City Surveyor — E. H. Van Winkle. 
City Attorney — Amzi Armstrong. 
Street Commissioner — E. H. Van Winkle. 
Surveyors of Highioays — Edward Jones, Richard Sweazy. 
Coroners — George H. Bnien, Aaron Young. 
r Aldermen— James R. Sayre, A. C. M. Pennington, 
John C. Pitt, Silas H. Kitchell. 
Commissioner of Appeal— David C. Brown. 
Ward Clerk— John C. Pitt. 
j Judge of Election— Jonathan Miller. 
Assessor — Caleb S. Ward. 
Collector — Josiah Doremus. 

School Committee— John C. Burnet, George Rhode. 
Cow5/rt6/e*~George C. Sindle, John Agens, Henry J. 
V Kip, J. H. Jaques, W. McBeth. 
f Aldermen— J)ame\B. Crane, John Young, Calvin Bald- 
win, James Mitchell. 
Ward C/erA— Chandler D. Norton. 
Judge of Election — James Kcene. 
Assessor — Archibald Woodruff. 
^ ^ Collector — Daniel S. Moore. 
■" Commissioner of Appeals- -Isaac Nichols. 

School Committee— Mexamler N. Dougherty, James 

Hague, Junr. 
Constables— Uoscs B. Martin, Ralph C. Ward, Henry 
D. Hedden, George D. Huestis, James C. Wilcox. 
f Aldermen— Wm. Garthwaite, A. P. Ely, George S. 
Mills, Stephen Dod. 
Judge of Election— Cha[\es Ailing.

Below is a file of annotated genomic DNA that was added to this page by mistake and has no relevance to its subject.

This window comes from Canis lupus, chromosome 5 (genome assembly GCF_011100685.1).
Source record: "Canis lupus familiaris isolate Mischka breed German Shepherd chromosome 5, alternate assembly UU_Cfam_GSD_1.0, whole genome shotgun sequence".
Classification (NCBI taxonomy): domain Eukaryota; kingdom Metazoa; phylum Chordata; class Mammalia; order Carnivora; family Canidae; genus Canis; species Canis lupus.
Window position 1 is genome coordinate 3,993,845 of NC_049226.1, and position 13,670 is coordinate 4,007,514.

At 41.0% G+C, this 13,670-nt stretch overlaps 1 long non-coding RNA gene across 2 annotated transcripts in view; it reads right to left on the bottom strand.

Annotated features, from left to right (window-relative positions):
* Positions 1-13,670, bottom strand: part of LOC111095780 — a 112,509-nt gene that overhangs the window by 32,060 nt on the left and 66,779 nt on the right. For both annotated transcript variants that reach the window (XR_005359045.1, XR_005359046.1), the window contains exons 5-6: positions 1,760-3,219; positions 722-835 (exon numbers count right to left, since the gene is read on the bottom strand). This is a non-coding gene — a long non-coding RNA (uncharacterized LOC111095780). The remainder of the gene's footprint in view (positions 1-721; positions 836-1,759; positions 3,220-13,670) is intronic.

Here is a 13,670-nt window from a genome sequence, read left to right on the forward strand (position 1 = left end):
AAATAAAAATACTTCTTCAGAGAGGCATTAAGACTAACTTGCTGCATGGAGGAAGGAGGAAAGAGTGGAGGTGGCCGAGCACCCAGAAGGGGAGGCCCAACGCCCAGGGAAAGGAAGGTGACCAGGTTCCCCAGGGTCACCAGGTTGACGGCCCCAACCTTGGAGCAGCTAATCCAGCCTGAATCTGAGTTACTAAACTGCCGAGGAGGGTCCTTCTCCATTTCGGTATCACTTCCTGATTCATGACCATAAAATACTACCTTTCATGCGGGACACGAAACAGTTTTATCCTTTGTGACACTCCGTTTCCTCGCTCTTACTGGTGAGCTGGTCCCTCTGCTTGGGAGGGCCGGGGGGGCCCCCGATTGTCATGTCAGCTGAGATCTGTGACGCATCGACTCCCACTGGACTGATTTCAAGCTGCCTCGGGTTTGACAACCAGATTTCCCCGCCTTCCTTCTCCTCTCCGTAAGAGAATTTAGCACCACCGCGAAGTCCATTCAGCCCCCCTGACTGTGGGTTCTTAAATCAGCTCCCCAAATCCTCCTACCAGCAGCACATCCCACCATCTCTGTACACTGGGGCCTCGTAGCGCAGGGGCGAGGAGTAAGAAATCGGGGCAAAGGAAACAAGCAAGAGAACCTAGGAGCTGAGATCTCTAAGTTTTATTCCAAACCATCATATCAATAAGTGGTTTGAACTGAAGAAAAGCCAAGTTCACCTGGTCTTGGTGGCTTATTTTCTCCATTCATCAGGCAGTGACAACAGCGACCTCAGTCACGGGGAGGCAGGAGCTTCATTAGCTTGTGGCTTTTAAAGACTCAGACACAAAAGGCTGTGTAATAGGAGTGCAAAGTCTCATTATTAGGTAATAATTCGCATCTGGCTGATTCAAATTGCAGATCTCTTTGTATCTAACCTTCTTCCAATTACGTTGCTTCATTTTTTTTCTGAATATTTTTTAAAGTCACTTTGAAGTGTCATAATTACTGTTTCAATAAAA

Ward Clerk — Jonathan E. Huntington. 
;g > Assessor— 'Enoch BoUes, Jr. 
S ^ Co/Zecfor— Charles A. Harrison. 

Commissioner of Appeals— Ambrose Williams. 
School Committee— h. A Smith, Stephen Congar. 
Constahles- -DaVid Ball, Jame^ V. Hamhn, Peter Courf 
^ ter, James W. Southard, George G. Sickles. \ 

f Aldermen— Roiney Wilbur, Jabez W. Hayes, Samuel 
H. Congar, James Wheeler. 
Ward Clerk- -BanieA B. Bruen. 
Judge of Election— WiWiam Grummon. 
Assessor — Moses B. Coe. 
i CoZ/edor— Abner Beach. 

Commissioner of Appeals— Demas Colton. 
School Committee— Dr. J. G. Goble, Chas. S. Macknet. 
Coiistables— Jonathan Pierson, David Jones, David M. 
Fitzgerald, WJUiam S. Tay, George Bush. 



On Markets. 


Messrs. Baldwin, 

Messrs. Pennington 

" Wilbur, 

" Wheeler, 

" Ely. 

" Mitcheli. 

Fire Department. 

— - 

Messrs. Wheeler, 


" Mitchell, 

Messrs. Pitt, 

" Mills. 

" Crane, 

" Haye«. 


Messrs. Pennington, 
" Hayes, 
" Dod 

Public Grounds.